Among those seeking to succeed President Rodrigo Duterte, whose term will end in June, are the current vice president, and Duterte critic, Leni Robredo, former boxing champion Sen. Manny Pacquiao, former actor and now Manila Mayor Isko Moreno, Sen. Panfilo Lacson, Sen. Ronald Dela Rosa — who was the chief implementor of Duterte’s controversial “war on drugs” campaign — and Ferdinand “Bongbong” Marcos Jr., the son of the late Philippines dictator Ferdinand Marcos.
“Foreigners joining mass actions and protests including election campaigns is disrespectful to our prescribed laws and is considered a violation of their stay in the Philippines,” Immigration Commissioner Jaime Morente said earlier this week. “Those foreigners … found guilty of such acts, especially electioneering, shall be deported and blacklisted, perpetually barring them from returning to the Philippines.”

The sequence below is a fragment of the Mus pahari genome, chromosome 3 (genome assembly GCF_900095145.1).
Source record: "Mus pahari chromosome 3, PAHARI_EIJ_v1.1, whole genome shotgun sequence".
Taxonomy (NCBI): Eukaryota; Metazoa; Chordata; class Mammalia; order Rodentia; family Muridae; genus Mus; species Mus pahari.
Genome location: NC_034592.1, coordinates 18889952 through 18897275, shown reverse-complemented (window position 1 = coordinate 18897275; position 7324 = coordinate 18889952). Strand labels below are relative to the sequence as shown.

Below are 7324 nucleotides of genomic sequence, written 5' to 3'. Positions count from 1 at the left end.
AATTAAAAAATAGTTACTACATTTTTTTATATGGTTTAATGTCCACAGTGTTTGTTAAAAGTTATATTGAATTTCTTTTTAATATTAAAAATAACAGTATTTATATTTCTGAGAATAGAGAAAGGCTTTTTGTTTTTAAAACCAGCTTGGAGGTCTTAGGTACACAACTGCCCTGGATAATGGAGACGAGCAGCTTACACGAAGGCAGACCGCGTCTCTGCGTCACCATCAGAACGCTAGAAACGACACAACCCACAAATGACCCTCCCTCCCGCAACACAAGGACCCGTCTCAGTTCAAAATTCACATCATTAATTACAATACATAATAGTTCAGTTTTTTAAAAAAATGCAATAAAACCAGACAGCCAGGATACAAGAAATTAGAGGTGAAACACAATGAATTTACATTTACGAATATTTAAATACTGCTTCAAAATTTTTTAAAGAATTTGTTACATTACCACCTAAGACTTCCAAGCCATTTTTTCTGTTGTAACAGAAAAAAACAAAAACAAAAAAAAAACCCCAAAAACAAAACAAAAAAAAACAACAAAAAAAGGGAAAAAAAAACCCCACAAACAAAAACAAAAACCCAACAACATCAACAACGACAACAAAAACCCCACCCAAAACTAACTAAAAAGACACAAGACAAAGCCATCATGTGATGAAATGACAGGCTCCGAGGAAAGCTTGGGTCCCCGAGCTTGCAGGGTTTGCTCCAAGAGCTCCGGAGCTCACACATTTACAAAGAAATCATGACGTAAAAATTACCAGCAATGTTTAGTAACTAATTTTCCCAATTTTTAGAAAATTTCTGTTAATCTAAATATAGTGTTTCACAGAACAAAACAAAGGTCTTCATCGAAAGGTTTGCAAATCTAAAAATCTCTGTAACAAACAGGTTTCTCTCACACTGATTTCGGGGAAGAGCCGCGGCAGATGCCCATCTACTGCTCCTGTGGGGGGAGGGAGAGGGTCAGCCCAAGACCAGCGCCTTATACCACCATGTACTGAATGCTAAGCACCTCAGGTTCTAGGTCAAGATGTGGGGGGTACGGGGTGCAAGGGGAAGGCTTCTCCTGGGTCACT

Morente said the authorities have zero tolerance for non-citizens “meddling in the internal affairs of the Philippines as a sovereign nation.
“We are sending this early reminder as we have encountered so many deportation cases of foreigners who have engaged in political activities in the past,” he added.

Political activities
In 2018, four foreign missionaries were forced to leave the country on charges of participating in political activities. Among them was Sister Patricia Fox, an Australian nun who had lived in the Philippines for nearly three decades and who had publicly denounced Duterte’s deadly anti-drug campaign.